Furthermore, Adobe is shifting its business strategy from simply being a technology provider to a company that also provides services to help businesses with things like content monetization. In this sense, Adobe’s transformation pushes it closer to competing with some of its customers and partners; it will be interesting to see how this plays out in the near future. Just weeks after its financial analyst briefing, the company announced the acquisition of Efficient Frontier, a provider of digital ad buying and performance management solutions. This acquisition is further proof that Adobe is intent on not just providing tools to create content, but that it fully wants to provide solutions to help its customer monetize the content they are creating.

All in all, Adobe’s changes are much more substantial than no longer developing Flash for mobile; the company is totally revamping its strategy to focus on digital media and digital marketing, and expanding its scope to offer companies help with content monetization. As an unfortunate by-product of this reorganization, Adobe is also laying off about 750 people, or around 7% of its workforce. Layoffs aside, the company is, of course, painting a compelling future for itself, as well as digital media and marketing in general. With the marketing and media landscapes still undergoing a high degree of transformation, it may not be a bad bet.

What do you think of Adobe’s recent moves? Can it refocus its business while maintaining trust and good relationships with its long-standing customer base? Have you already moved from a perpetual licensing model to a monthly subscription via the Creative Cloud? We’d love to hear your thoughts.

Exploring Opportunities with Small and Medium Businesses


While many companies compete to do business with large companies that can deliver sizeable long-term contracts for print and marketing services, a trend has emerged over the past few years related to targeting small and medium sized businesses across a wide range vertical markets. Many point to providers like Vistaprint on the print marketing side and Constant Contact on the digital marketing side to paving the way for the so-called Long Tail of services for SMBs.

Indeed, by offering self-service tools and a broad array of vertically-focused templates, these companies have grown tremendously and their services are used by millions of businesses worldwide to do everything from buy business cards and manage e-mail newsletters to launching full-blown direct marketing campaigns. While we often talk in terms of business-to-business (B2B) and business-to-consumers (B2C) models, these types of services have blurred these lines by making businesses buy more like consumers, while keeping the systems open enough to even attract consumer users.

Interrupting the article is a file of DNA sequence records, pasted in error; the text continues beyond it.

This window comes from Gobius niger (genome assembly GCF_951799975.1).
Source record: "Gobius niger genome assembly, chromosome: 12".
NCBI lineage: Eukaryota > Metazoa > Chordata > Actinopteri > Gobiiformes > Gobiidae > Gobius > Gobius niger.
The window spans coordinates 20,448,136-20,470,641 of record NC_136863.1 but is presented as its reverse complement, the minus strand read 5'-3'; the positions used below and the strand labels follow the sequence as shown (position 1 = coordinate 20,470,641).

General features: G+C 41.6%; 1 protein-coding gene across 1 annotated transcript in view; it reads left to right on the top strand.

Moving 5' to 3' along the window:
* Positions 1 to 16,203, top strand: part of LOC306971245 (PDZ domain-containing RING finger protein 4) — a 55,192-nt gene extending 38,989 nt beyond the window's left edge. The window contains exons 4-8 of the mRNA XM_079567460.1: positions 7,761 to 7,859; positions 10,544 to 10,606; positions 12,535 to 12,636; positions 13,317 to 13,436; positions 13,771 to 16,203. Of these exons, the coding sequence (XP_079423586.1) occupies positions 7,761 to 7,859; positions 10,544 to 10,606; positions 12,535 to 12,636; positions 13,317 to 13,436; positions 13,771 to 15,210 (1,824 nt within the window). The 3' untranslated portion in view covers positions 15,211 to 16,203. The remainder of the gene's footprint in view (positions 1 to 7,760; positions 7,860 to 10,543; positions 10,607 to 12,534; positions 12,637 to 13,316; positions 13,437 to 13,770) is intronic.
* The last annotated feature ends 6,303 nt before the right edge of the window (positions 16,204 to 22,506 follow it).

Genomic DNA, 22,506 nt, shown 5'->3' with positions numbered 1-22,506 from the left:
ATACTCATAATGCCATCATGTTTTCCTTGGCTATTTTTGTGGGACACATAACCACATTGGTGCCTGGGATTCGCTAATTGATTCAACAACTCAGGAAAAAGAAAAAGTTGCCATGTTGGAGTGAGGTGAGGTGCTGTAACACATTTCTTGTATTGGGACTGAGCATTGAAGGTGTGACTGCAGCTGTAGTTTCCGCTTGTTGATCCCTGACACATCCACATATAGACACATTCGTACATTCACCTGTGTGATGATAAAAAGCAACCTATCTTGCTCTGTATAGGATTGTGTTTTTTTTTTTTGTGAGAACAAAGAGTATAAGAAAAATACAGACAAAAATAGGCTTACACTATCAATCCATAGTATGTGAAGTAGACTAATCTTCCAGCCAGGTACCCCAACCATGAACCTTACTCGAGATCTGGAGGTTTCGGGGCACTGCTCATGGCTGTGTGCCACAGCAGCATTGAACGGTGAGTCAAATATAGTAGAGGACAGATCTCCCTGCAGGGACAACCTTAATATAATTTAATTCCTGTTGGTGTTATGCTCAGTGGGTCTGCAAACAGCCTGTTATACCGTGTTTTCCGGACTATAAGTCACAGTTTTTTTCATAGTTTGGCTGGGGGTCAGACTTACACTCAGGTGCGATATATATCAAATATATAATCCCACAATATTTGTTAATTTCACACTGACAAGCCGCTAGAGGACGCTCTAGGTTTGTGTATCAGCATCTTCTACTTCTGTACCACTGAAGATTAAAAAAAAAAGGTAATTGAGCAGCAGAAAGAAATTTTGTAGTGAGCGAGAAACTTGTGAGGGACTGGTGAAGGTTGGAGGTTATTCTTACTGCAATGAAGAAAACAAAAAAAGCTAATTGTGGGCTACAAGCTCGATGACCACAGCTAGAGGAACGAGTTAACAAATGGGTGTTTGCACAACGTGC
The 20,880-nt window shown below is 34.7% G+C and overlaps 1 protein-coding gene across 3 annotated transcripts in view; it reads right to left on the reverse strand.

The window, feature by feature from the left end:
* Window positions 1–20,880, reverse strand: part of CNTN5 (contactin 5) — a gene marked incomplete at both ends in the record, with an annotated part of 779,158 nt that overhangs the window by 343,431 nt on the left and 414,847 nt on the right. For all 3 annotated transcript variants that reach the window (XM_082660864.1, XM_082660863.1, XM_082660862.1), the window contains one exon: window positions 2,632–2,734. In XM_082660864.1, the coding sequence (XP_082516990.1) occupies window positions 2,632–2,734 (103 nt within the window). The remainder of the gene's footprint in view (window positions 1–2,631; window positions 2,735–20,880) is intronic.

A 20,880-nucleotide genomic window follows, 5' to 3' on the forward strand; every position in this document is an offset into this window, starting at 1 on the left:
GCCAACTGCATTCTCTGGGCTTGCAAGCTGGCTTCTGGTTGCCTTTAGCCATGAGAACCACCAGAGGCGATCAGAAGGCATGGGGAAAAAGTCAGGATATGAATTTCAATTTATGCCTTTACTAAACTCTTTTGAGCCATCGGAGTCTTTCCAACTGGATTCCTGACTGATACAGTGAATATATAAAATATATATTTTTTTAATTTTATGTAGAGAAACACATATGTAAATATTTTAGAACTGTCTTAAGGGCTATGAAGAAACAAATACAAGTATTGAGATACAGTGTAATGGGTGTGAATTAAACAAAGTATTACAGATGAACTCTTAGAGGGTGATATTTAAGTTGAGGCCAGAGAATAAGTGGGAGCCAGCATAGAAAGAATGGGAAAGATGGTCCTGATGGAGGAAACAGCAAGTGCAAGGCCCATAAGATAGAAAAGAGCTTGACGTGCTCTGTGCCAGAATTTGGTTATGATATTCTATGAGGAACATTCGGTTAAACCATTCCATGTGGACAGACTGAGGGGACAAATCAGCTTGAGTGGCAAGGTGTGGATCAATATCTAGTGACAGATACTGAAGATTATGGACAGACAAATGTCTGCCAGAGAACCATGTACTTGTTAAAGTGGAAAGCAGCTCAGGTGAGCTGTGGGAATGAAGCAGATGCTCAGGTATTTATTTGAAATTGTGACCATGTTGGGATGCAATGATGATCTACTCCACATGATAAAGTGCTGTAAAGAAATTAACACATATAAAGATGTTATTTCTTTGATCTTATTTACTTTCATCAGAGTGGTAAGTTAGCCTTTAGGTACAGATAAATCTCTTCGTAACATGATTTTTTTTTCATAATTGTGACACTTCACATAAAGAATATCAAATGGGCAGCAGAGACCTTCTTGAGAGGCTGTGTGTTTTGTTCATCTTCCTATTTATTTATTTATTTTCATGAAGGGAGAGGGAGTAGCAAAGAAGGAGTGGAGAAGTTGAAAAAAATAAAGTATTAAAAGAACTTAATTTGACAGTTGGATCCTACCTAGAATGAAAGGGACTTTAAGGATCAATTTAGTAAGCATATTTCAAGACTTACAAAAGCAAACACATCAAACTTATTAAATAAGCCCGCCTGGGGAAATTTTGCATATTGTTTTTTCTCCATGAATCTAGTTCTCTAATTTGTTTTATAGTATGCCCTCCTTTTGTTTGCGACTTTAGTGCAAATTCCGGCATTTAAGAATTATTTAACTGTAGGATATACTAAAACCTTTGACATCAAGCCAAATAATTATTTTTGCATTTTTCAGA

Why are these services popularized and still growing? According to the Small Business Administration, there are over 27 million small and medium businesses in the United States, accounting for between 60% and 80% of all U.S. jobs. SMBs are typically characterized as establishments with fewer than 500 full-time employees. Thus, the market opportunity is tremendous, even if you are only able to reach a fraction of SMBs in the country. The power and flexibility of the Web, and in the case of Vistaprint and other online print businesses, the power of a highly-automated production environment, have enabled companies to service large volumes of small orders, something which is becoming more common even in larger organizations.

InfoTrends saw this trend becoming prominent and in 2009, conducted an in-depth study on the topic entitled Capturing the SMB Business Communication Services Opportunity, which surveyed over 2,000 small and medium business across 13 major vertical markets to understand how these companies were utilizing some of the very services just mentioned. We found that just like larger companies, SMBs were diversifying their marketing mix, with traditional media still being an important component but also heavily emphasizing the use of the Web and e-mail to reach their target audiences. Social media was also increasing in importance. At the time, 32.1% of SMBs indicated using Facebook to promote their businesses, while 16.9% indicated using Twitter to do the same. We hypothesize that these numbers have increased substantially in just the last few years.